So many people, in every organization whether in the private or the public sectors, feel they have no voice against the managerialist demands for increased performance at decreased cost. The feeling of powerless and of vulnerability drive some to suicide. The association of neoliberal policies, macho management and the lack of voice with suicide have been increasingly noticed by researchers and professionals. In particular it has been shown that since the financial crisis and due to the impact of austerity measures suicides across Europe have increased (see the concern for example in: Brady 2013; Meikle 2013; Midgley 2007; Wachman and Wright 2012; McKee, Karanikolos, Belcher, Stuckles 2012)
There is a key choice to be made between two visions of society and the ways in which each person has a voice in that society. The first is a society that is managed by elites through organisations in government, the public and the private sectors that have a command and control structure. Rather than voice, there are performance criteria to be achieved, and compliance committees, procedures and mechanisms. When the vast majority of organisations are run from the top, very few voices count in the real decision making processes and for all others in the organisation their voices are silenced as management by surveillance of performance and behavior in the interests of the institution or the corporate dominates. Voice is absent except perhaps through union protests that are highly regulated and managed through state laws and contained through policing.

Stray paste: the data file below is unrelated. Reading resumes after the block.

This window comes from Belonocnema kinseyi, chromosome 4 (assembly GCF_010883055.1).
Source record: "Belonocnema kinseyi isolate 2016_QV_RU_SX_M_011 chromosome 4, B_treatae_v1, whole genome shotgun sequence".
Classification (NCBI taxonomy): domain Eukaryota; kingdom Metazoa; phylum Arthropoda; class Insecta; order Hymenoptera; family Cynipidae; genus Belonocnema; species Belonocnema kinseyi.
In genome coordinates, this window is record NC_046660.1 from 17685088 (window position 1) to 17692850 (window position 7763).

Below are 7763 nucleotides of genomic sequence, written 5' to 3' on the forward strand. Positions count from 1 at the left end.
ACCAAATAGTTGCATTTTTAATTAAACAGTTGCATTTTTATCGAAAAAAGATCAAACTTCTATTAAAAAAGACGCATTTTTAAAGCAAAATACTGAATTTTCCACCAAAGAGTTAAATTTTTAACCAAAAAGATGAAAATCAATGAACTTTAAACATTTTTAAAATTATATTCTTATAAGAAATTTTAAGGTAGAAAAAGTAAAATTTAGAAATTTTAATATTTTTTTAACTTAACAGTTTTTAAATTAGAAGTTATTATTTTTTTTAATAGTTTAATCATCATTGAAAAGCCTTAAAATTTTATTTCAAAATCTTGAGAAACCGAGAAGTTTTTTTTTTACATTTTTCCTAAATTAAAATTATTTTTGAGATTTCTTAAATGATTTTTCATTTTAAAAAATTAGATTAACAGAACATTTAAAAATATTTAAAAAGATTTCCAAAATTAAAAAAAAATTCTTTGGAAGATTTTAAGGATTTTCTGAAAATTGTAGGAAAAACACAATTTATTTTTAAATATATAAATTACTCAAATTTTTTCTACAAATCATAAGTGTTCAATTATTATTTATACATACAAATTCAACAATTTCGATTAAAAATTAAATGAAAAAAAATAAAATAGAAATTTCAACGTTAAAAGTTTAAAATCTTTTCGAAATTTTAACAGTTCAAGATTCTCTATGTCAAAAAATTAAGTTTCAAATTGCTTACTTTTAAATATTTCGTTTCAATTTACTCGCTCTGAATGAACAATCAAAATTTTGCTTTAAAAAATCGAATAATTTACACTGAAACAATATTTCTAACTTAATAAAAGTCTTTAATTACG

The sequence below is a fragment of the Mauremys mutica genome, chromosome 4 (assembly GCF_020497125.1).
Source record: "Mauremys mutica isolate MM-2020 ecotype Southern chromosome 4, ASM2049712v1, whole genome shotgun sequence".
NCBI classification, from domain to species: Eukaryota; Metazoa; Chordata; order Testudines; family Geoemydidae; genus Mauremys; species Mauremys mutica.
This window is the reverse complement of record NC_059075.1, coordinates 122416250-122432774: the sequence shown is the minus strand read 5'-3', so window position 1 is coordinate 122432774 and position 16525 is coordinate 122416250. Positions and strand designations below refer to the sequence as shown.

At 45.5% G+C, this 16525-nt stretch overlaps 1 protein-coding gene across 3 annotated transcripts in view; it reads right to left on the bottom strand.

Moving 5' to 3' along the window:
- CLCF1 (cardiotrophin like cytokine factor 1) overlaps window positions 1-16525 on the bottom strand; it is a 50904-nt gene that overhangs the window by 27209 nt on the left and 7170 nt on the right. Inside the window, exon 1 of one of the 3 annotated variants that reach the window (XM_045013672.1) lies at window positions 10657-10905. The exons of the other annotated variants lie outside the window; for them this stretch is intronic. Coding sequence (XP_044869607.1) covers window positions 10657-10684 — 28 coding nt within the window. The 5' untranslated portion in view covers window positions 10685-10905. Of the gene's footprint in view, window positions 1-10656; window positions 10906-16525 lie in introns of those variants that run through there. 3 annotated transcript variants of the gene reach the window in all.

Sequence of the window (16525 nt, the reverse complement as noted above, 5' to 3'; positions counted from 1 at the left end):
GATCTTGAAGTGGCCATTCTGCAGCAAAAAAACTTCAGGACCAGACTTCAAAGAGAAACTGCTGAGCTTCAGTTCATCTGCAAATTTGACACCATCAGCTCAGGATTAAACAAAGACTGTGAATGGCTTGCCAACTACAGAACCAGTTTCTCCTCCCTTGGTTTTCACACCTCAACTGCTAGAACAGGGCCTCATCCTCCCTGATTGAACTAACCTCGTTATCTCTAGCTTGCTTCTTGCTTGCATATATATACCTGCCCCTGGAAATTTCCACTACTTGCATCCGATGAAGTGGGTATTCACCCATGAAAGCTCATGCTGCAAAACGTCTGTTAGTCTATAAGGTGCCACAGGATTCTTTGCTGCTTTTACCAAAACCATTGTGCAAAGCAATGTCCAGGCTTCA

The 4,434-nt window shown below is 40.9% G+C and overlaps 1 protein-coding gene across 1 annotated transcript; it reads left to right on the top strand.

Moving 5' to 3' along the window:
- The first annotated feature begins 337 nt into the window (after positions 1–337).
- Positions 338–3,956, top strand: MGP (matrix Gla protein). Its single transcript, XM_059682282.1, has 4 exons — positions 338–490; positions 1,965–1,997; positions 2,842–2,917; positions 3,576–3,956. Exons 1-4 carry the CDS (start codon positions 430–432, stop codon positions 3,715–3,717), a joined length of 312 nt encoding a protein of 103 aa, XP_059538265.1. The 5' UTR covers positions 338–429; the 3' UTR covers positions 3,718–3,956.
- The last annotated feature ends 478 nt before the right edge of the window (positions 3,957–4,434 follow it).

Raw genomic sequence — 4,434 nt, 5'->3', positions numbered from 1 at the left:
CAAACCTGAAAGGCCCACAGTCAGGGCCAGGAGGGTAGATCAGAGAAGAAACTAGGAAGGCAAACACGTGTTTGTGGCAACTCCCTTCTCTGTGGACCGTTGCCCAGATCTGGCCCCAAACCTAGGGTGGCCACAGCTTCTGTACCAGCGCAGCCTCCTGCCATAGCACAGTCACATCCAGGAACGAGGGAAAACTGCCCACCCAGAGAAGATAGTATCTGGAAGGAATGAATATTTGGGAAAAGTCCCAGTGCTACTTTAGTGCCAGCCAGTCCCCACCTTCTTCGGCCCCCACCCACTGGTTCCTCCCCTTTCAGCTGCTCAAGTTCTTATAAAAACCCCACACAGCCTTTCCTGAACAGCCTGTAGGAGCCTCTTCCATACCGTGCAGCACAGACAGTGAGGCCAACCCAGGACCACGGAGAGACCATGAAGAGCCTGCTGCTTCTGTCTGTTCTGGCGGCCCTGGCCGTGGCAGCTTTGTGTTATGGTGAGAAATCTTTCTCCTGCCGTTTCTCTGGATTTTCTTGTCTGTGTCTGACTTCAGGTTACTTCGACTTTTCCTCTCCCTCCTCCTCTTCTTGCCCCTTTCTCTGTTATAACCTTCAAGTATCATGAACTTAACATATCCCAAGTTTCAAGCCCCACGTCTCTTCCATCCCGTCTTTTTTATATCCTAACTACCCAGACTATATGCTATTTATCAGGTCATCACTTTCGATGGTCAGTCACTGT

The alternative vision of society is neither a fantasy nor a utopia. It exists, as pointed out by Mervyn Wilson of the Co-operative College, in the lives of a billion people across the world who are members of co-operatives. The 300 hundred largest co-operatives, he told us, have a combined income of $1.6 trillion. But what exactly does this mean in terms of a vision for society? It means a society composed of organisations that practice the core values of co-operativism: self help, self responsibility, democracy, equality, equity and solidarity. It further means: honesty, openness, social responsibility and caring for others. Do all co-operative organisations today practice these all the time? Unlikely. However, if democracy in organisations is taken seriously as an organizing principle, then all voices will count in the decision making. That means nothing less than a revolution in society. The change is from the freedom of elites to command and control all others towards a society where all individuals have a free and equal voice in the processes of decision making. Is this possible?